• mrsticks1982 (cs) in reply to Mike R

    Mike R:
    Why is it that the most arrogant software developers appear to be the dumbest?

     

    cause they have to make it up somewhere else in their life ... cause they cant perform in any other part.

  • Grimoire (cs) in reply to K Klein
    Anonymous:
    Let's try again in context...
    http://www.apa.org/journals/features/psp7761121.pdf


    From the article:
    n 1995, McArthur Wheeler walked into two Pittsburgh banks and robbed them in broad daylight, with no visible attempt at disguise. He was arrested later that night, less than an hour after videotapes of him taken from surveillance cameras were broadcast on the 11 o'clock news. When police later showed him the surveillance tapes, Mr. Wheeler stared in incredulity. "But I wore the juice," he mumbled. Apparently, Mr. Wheeler was under the impression that rubbing one's face with lemon juice rendered it invisible to videotape cameras ( Fuocco, 1996 ).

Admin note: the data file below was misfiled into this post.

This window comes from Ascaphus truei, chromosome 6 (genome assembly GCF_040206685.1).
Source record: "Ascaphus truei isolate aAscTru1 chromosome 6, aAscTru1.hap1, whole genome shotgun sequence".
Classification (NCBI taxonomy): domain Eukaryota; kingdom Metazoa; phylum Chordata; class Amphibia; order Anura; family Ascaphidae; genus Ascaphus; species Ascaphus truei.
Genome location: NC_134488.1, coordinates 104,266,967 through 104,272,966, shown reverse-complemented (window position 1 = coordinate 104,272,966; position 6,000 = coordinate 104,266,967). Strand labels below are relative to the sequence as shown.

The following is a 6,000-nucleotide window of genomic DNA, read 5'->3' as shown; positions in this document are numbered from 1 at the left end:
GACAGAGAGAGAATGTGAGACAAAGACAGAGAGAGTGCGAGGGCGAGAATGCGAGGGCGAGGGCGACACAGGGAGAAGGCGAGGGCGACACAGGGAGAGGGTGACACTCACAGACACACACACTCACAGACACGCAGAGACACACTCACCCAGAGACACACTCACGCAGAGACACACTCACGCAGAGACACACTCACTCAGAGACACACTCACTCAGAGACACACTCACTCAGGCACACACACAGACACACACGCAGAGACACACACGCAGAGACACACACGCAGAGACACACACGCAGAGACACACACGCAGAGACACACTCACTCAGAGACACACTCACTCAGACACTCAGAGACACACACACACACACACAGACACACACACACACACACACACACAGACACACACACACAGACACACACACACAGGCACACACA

From now on, I propose that anyone like this "Jay", or in my case, "Gary", be refered to as "wearing the juice".  :D
  • kipthegreat (cs) in reply to frosty
    frosty:
    Mike R:
    Why is it that the most arrogant software developers appear to be the dumbest?


    Because their arrogance stops them from embracing other people's ideas and work.  Anything they touch <span style="font-style: italic;">must<span style="font-weight: bold;"></span></span><span style="font-weight: bold;"><span style="font-weight: bold;"><span style="font-weight: bold;"> </span></span></span>turn into gold where everyone else's work is mere scrap iron.  If they weren't so arrogant, then they would have learned how to use SQL right and how to optimize right.